2nd – 8th December 2019 marks National Grief Awareness Week in the UK, so we’ve asked pet bereavement support counsellor Carrie Ball to write a guest post about letting go of the pain of pet loss for us.
Why letting go of the pain, doesn’t mean letting go of those we love.
When we lose a beloved companion we are left with a void that it seems will never be filled. There is a pain and a longing. We may wonder what to do with ourselves. There is a gaping hole in our hearts that was once filled with the love and companionship our pets brought to us. How can we ever feel whole again when we have lost such a huge part of our lives? The pain it seems is all consuming, that it is here to stay and we shall never feel right again.
We struggle not only with the loss itself but more what this loss represents. The loss of the physical presence of our companions. Learning to live without seeing them every day. Realising that the memories and photos and videos are all we have left to remind us of them.
The pain can be like a dull ache in our chests, or a heavy weight that makes every day a struggle. We may feel that the pain is here to stay, and that we must feel like this in order to mourn and honour the memory of the one that we lost. Some people worry that if they let go of the pain that they will forget the one they loved. That the pain is necessary to remember them.
Letting go of the pain does not mean you will forget them. We will always remember them.
Write them a letter, keep a journal and write about your thoughts and feelings. Writing can be very therapeutic. Or speak to a Pet Bereavement Counsellor or The Blue Cross Bereavement Support Service. There is support out there, you don’t have to cope alone.
How can we possibly forget someone that brought us so much? We will have days when they are not on our minds all of the time and may feel guilty. But that doesn’t mean you have forgotten them. If you let go of the pain once ready you will be free to remember the happier times with the love those memories bring. The pain is necessary for healing but when we start to heal and the pain lessens the love is still there. Yes we will always have that ache, but it becomes easier to live with. The pain eases but the love never goes.
Guilt is a common feeling when grieving, but it doesn’t mean that the feeling is justified. We punish ourselves for things beyond our control. We hurt ourselves with thoughts of if only, what if and would have and could have. There may be feelings of guilt for smiling, for having a good day. For not being in tears or a state of sadness 24/7.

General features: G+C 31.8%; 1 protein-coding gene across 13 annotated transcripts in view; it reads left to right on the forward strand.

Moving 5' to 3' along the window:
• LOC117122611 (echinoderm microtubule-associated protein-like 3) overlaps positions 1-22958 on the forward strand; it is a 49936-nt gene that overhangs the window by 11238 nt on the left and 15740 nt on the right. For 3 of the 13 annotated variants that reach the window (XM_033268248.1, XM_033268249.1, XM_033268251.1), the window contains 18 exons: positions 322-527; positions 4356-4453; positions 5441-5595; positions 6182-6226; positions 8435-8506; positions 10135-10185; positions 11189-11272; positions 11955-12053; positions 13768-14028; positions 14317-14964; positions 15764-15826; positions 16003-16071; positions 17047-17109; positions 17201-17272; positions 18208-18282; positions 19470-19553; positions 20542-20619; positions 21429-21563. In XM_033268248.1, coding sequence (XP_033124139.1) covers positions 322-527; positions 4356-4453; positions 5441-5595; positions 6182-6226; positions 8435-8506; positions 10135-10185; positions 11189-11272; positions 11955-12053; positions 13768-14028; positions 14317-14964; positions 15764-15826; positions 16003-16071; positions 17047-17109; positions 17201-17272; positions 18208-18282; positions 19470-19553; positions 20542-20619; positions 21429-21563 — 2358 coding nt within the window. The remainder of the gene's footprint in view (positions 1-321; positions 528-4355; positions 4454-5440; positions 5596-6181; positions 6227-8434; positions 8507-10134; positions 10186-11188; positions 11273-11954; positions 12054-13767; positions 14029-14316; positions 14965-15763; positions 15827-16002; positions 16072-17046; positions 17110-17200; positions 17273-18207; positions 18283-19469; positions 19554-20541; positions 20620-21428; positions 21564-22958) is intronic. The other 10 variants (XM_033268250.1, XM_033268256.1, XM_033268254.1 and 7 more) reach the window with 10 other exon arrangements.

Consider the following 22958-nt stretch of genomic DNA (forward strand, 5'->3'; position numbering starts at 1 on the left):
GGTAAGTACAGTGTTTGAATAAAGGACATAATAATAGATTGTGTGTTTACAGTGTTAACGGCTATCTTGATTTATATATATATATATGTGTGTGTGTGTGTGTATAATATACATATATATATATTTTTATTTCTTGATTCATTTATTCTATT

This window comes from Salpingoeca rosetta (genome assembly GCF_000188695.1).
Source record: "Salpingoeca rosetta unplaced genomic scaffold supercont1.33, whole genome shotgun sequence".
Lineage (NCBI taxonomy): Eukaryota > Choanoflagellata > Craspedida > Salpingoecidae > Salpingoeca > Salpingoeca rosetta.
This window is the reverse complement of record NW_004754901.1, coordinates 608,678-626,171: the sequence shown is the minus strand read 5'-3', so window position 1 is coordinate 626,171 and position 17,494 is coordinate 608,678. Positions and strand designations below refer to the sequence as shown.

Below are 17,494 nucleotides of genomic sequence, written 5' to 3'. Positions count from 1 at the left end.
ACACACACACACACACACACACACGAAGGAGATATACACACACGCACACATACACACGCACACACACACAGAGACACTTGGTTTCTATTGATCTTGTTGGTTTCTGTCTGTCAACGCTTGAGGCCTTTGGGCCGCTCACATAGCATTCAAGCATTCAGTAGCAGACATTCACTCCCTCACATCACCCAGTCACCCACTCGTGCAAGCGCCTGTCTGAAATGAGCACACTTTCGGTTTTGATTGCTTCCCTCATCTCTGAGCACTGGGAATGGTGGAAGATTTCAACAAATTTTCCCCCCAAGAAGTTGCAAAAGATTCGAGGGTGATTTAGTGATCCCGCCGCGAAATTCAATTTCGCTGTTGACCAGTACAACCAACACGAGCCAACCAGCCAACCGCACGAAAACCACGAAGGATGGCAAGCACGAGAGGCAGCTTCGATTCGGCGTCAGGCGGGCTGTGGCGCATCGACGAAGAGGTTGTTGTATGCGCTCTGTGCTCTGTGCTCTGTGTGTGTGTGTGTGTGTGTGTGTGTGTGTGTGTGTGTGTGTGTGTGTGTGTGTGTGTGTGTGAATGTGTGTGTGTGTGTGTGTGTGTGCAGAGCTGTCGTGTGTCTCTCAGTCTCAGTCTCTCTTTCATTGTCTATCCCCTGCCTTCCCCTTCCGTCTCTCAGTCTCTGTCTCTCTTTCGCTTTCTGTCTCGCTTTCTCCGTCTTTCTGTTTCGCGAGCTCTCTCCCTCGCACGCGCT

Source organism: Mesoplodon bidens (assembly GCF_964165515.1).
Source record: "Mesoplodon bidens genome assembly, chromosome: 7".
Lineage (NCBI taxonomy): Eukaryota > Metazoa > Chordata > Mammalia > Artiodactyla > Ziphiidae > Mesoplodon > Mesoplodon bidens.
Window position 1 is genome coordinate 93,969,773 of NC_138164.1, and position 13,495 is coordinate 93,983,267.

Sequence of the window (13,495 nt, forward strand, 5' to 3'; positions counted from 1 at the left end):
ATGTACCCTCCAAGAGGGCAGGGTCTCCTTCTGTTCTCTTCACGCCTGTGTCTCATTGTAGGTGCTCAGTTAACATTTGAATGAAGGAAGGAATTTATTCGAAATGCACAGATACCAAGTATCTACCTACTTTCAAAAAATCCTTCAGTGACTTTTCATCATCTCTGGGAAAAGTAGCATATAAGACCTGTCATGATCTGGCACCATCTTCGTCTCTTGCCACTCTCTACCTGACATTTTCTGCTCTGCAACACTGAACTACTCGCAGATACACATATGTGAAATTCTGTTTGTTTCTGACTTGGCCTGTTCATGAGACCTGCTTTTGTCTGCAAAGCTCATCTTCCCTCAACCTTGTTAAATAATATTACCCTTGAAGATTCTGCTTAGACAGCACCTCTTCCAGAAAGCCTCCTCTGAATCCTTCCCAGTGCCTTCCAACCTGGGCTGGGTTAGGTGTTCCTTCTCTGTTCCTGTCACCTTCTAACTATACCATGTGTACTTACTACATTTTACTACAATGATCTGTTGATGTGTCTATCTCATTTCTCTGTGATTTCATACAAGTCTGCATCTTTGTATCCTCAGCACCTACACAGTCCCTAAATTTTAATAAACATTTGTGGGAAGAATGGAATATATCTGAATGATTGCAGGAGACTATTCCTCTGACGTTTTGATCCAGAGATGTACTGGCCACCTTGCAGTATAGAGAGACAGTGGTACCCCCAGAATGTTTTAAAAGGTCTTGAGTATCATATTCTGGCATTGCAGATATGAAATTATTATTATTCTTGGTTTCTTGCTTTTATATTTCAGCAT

When you have a good day, when your thoughts are not on your loved ones passing, does this mean that you have forgotten them? Does it mean that their loss no longer matters to you?
Of course not. But it does mean that you are starting to heal. That the pain is lessening to a dull ache we can live with. The loss of our loved one will always have a part in our day to day, there will always be a moment when we think of them and what they would be doing at that moment. But we can still smile and even laugh and continue our days and it doesn’t mean that we love or miss them any less.
One thing I tell my clients is that every day they live is a day for making memories, and for living for their loved one. They live on in us, in our hearts. They are with us in everything we do and wherever we go. We are learning to live without their physical presence and that is what hurts. The not seeing them in front of us or beside us. It is this that we may struggle with. But once we realise that our loved ones are around us in some way we feel a little better, and then one day we can think of them without the lump in our throats and the pricking of our eyes.
Pain is felt to show and remind us of the depth of the love and the absence of the one we love. But it isn’t necessary to hold onto it.
There is a quote from a Facebook page called Sweatpants & Coffee that I absolutely love.
‘It’s okay. You don’t have to honor the memory by holding on so tightly to the pain. The love remains. You won’t forget. Promise’
Carrie Ball is a pet bereavement counsellor with over 18 years experience offering bespoke support sessions. She also has pet bereavement support, information and blogs available on her website.